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Thursday, 9 December 1976
Page: 3650

Mr HYDE (Moore) - I also am a signatory to the report of the Select Committee on Specific Learning Difficulties and therefore I will not speak to the subject matter of the report. Obviously I agree with it. I can do no better than recommend to anyone who wishes to take up the subject a reading of that report. It was a type of inquiry that probably was not particularly suited to the parliamentary forum in that it was technical rather than political in nature. Nonetheless, the Committee dealt with a very serious problem. In some cases the results of the problem were nothing short of heart-rending and the problem of learning difficulty undoubtedly has deprived many people of an opportunity to enjoy our Australian society.

The attitude of the Committee was bipartisan. I can give a ready example of that. The previous speaker, the honourable member for Fremantle (Mr Beazley), described the problem of the definition of elitism. I envy him. I had that word written in my notes at one stage and, frankly, I crossed it out. I thought there was no way that I could explain to the House the problems of the definition of elitism without painting myself into a corner as a hopeless right-winger in the view of those who did not listen carefully to what I said. Sometimes there is an advantage in speaking from the Opposition benches and from the side of the Labor Party. I will overcome the problem simply by saying that I agree with every word said by the honourable member for Fremantle.

There is a problem in deciding how resources will be allocated. A society allocates resources to some people in disproportionate amounts because they can provide things that society needs. There is no better example than the doctor about whom the honourable member for Fremantle spoke. The group of people with which we were concerned consisted of people at the other end of the scale, those who had difficulty in reaching a basic minimum standard that I think society should believe is the right of everyone. I refer to that minimum standard that will let people compete in society at a level where they can live reasonably happy lives, where they can have a sense of fulfilment, and where they will not feel that their lives have been pointless, fruitless and in vain. Obviously, competing in today's society is very difficult if you cannot learn simple arithmetic, simple reading, simple literacy and simple numeracy. How much of society's resources ought to be provided to bring children and adults with the more difficult learning problem up to that level where society will see them live reasonably full lives?

That is the subject matter of this report. We have tried to decide how those resources can be better applied to fill these very minimum needs of individuals so that not only will they find employment but also they will find mates and some appreciation of the things that are around them. Many things are not understood- it might even be true to say that most things are not understoodabout the difficult problem of learning. We know the problem is widespread. We have no criteria against which to measure our success. It is essential that anything that is done- many things ought to be done- is evaluated carefully so that not only will we help some children in the immediate future but also we will build up knowledge with which we can help children in the more distant future. It is absolutely essential that populations be tested, that progress be carefully monitored and that the techniques by which this is done are studied. The process and technique of evaluation are inadequately understood.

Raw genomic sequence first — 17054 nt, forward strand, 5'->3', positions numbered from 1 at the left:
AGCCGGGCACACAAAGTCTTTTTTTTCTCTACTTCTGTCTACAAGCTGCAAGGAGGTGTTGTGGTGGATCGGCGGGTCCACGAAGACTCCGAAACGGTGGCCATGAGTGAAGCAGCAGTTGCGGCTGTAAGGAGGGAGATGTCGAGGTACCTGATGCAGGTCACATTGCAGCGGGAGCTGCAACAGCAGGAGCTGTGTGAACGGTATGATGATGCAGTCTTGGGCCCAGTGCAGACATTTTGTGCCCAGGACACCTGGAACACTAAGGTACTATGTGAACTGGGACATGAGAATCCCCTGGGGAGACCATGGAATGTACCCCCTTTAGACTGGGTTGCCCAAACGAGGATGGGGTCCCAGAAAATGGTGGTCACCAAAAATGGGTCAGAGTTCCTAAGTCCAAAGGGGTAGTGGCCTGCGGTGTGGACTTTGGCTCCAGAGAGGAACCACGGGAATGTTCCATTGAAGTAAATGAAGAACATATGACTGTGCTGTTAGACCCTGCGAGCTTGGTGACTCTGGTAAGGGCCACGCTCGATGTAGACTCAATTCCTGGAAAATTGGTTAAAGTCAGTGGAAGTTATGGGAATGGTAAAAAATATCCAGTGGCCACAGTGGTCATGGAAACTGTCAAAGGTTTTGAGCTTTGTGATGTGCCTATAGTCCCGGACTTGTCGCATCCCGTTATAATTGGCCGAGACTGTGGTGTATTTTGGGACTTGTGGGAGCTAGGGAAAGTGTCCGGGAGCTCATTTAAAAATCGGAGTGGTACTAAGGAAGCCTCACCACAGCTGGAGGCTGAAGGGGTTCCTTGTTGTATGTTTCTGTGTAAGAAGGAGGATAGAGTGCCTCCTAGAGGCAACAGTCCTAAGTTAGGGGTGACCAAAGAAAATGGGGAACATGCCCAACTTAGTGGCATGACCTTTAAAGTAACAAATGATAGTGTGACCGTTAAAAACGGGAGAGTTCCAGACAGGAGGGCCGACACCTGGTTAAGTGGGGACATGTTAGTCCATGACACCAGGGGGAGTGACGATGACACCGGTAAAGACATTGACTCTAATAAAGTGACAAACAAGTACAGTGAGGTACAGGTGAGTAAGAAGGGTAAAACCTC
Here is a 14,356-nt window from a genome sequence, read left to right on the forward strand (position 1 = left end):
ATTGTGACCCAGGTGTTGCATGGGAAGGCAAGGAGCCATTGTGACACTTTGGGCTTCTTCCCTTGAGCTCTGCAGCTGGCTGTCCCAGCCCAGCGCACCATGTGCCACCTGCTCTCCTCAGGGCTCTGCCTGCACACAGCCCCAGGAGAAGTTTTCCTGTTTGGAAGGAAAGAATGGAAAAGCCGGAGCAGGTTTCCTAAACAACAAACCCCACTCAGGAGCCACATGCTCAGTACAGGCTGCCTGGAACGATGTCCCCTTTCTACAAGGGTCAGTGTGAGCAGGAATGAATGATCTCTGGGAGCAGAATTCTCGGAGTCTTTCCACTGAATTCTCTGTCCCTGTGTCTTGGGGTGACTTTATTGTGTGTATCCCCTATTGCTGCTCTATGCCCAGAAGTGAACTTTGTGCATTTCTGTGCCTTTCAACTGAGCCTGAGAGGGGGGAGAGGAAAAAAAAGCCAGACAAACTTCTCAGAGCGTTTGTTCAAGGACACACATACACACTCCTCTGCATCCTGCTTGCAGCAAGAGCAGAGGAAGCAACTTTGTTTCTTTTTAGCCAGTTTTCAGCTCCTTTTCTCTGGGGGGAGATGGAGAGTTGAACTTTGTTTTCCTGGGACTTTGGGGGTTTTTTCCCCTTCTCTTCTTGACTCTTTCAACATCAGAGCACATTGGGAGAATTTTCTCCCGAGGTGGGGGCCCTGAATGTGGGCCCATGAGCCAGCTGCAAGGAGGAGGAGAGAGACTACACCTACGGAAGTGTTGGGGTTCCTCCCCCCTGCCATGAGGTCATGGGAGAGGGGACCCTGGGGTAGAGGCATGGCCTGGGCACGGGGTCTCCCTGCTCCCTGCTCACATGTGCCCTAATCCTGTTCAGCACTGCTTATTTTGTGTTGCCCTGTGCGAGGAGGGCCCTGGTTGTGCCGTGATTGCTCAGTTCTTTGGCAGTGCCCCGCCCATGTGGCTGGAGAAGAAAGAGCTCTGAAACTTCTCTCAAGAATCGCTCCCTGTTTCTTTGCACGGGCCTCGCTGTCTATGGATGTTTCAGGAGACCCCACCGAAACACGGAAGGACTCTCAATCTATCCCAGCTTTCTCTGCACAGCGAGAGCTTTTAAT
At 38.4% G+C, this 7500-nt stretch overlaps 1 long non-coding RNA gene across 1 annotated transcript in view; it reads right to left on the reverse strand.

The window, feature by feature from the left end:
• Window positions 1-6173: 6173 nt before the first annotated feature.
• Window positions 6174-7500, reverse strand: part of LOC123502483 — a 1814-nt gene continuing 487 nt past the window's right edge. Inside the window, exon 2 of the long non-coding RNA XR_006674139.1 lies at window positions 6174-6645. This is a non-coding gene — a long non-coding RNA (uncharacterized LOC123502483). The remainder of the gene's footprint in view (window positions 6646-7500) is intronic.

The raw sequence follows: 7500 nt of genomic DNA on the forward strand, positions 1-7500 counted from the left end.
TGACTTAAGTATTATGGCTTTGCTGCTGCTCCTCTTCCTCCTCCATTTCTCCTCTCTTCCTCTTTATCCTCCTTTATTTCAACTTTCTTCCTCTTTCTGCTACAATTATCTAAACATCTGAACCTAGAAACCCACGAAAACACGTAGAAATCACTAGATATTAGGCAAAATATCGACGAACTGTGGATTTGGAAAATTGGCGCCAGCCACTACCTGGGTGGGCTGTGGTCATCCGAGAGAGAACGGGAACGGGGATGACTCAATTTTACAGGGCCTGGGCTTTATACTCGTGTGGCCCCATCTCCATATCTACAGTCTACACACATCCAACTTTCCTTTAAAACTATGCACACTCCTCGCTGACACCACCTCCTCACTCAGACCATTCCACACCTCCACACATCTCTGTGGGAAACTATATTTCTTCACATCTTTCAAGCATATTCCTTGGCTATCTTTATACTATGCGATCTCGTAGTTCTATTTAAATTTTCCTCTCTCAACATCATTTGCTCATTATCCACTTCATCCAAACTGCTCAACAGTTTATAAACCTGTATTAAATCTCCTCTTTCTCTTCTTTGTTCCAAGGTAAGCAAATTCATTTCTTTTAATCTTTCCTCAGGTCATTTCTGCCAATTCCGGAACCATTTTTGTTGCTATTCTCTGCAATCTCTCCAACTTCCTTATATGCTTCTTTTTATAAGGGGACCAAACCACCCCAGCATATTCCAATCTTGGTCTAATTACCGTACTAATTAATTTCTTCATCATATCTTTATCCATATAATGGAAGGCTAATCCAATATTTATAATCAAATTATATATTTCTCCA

There is a problem of bad teaching and, I am afraid, bad teachers. I am glad that the report by Dr Fitzgerald also mentions that problem. We had one or two harsh things to say about some teachers. That is not to say that other teachers do not give to their profession in a manner and a degree that can bring only credit to themselves. It is a problem of bad parents, of bad environment and of bad luck.

One question I have had asked of me since the report came down is: 'Where do we go from here?' In the first instance, the report is advice to the Parliament. It is advice to the Australian public. I went through the recommendations. I found that it was advice to no fewer than 23 different organisations involved with education-the 3 arms of government, the research institutions, the Schools Commission and many other organisations which have responsibility for the education of our children- including obviously, the State Education Departments. The advice m the report, if it is taken up- I hope and believe that it will be, as I did not sign the report idly - will be taken up piecemeal by many organisations. It will also be taken up over an extended period. It is my hope that the next Schools Commission report, for instance, will be influenced by the things that we said. It is my hope that we will be able to measure, when we look back at this time from 10 years hence, the progress that we have made. I thank the House.

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